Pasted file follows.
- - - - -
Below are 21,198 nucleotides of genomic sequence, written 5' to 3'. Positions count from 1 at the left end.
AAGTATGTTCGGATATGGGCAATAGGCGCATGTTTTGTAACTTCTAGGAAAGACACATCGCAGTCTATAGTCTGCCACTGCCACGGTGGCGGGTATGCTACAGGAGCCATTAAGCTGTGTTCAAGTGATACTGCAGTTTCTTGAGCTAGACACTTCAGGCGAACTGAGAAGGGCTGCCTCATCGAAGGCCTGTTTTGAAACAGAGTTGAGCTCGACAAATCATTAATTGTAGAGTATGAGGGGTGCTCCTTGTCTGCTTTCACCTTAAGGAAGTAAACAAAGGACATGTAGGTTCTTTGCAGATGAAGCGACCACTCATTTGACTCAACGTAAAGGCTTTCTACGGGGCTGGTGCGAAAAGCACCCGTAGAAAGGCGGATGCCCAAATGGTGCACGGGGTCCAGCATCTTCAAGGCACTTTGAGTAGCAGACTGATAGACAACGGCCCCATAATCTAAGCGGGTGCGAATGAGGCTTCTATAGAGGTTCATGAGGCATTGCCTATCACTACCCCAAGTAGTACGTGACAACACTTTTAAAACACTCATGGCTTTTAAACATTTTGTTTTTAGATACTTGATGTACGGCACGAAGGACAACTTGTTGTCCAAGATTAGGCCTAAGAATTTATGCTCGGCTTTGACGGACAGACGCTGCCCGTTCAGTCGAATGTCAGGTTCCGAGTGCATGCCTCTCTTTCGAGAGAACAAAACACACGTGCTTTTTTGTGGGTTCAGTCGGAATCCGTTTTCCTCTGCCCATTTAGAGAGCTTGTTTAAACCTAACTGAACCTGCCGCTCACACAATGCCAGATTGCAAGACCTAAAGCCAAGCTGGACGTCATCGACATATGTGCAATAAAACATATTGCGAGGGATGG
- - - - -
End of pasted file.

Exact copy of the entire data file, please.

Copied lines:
Below are 21,198 nucleotides of genomic sequence, written 5' to 3'. Positions count from 1 at the left end.
AAGTATGTTCGGATATGGGCAATAGGCGCATGTTTTGTAACTTCTAGGAAAGACACATCGCAGTCTATAGTCTGCCACTGCCACGGTGGCGGGTATGCTACAGGAGCCATTAAGCTGTGTTCAAGTGATACTGCAGTTTCTTGAGCTAGACACTTCAGGCGAACTGAGAAGGGCTGCCTCATCGAAGGCCTGTTTTGAAACAGAGTTGAGCTCGACAAATCATTAATTGTAGAGTATGAGGGGTGCTCCTTGTCTGCTTTCACCTTAAGGAAGTAAACAAAGGACATGTAGGTTCTTTGCAGATGAAGCGACCACTCATTTGACTCAACGTAAAGGCTTTCTACGGGGCTGGTGCGAAAAGCACCCGTAGAAAGGCGGATGCCCAAATGGTGCACGGGGTCCAGCATCTTCAAGGCACTTTGAGTAGCAGACTGATAGACAACGGCCCCATAATCTAAGCGGGTGCGAATGAGGCTTCTATAGAGGTTCATGAGGCATTGCCTATCACTACCCCAAGTAGTACGTGACAACACTTTTAAAACACTCATGGCTTTTAAACATTTTGTTTTTAGATACTTGATGTACGGCACGAAGGACAACTTGTTGTCCAAGATTAGGCCTAAGAATTTATGCTCGGCTTTGACGGACAGACGCTGCCCGTTCAGTCGAATGTCAGGTTCCGAGTGCATGCCTCTCTTTCGAGAGAACAAAACACACGTGCTTTTTTGTGGGTTCAGTCGGAATCCGTTTTCCTCTGCCCATTTAGAGAGCTTGTTTAAACCTAACTGAACCTGCCGCTCACACAATGCCAGATTGCAAGACCTAAAGCCAAGCTGGACGTCATCGACATATGTGCAATAAAACATATTGCGAGGGATGG